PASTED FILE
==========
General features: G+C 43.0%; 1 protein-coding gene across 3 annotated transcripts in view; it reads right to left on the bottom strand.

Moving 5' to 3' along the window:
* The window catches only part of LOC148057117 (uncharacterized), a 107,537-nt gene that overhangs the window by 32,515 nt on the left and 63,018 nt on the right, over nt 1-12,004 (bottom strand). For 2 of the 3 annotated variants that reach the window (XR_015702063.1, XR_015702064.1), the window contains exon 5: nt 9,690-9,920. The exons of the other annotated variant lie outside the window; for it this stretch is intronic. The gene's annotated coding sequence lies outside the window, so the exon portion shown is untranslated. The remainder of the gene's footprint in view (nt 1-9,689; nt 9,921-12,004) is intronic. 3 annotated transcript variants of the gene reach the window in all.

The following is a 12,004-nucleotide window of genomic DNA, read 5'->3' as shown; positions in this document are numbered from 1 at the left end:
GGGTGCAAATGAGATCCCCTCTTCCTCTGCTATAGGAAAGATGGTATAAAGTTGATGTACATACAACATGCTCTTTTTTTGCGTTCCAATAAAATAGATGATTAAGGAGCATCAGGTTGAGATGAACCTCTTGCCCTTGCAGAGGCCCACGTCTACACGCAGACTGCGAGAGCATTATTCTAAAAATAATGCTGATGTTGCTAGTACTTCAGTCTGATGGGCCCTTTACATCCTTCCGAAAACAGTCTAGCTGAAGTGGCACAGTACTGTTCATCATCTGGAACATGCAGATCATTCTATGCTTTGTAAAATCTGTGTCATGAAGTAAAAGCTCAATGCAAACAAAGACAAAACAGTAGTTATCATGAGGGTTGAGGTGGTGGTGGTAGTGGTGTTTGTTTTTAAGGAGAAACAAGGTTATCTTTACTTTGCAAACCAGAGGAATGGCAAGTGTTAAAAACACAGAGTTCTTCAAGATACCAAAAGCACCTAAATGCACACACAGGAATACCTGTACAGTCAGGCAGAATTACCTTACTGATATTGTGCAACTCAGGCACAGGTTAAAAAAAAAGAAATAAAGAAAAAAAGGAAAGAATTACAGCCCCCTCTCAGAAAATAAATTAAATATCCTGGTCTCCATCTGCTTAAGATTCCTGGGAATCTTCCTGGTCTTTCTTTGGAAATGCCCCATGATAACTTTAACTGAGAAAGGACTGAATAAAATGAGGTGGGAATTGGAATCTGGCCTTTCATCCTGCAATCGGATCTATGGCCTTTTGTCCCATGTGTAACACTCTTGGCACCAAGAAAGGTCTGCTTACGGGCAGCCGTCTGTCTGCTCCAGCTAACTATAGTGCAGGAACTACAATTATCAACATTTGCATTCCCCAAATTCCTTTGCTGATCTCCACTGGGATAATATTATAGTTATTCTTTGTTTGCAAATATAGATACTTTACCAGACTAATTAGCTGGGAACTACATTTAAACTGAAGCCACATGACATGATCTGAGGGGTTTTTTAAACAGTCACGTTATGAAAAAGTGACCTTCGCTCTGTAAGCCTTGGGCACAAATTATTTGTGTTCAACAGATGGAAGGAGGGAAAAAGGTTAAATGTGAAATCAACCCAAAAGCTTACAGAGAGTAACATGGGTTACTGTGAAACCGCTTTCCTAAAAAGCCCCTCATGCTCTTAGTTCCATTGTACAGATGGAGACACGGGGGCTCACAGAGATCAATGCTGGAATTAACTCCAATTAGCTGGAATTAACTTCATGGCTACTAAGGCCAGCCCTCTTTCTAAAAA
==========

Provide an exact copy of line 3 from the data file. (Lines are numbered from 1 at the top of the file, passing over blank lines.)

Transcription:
* The window catches only part of LOC148057117 (uncharacterized), a 107,537-nt gene that overhangs the window by 32,515 nt on the left and 63,018 nt on the right, over nt 1-12,004 (bottom strand). For 2 of the 3 annotated variants that reach the window (XR_015702063.1, XR_015702064.1), the window contains exon 5: nt 9,690-9,920. The exons of the other annotated variant lie outside the window; for it this stretch is intronic. The gene's annotated coding sequence lies outside the window, so the exon portion shown is untranslated. The remainder of the gene's footprint in view (nt 1-9,689; nt 9,921-12,004) is intronic. 3 annotated transcript variants of the gene reach the window in all.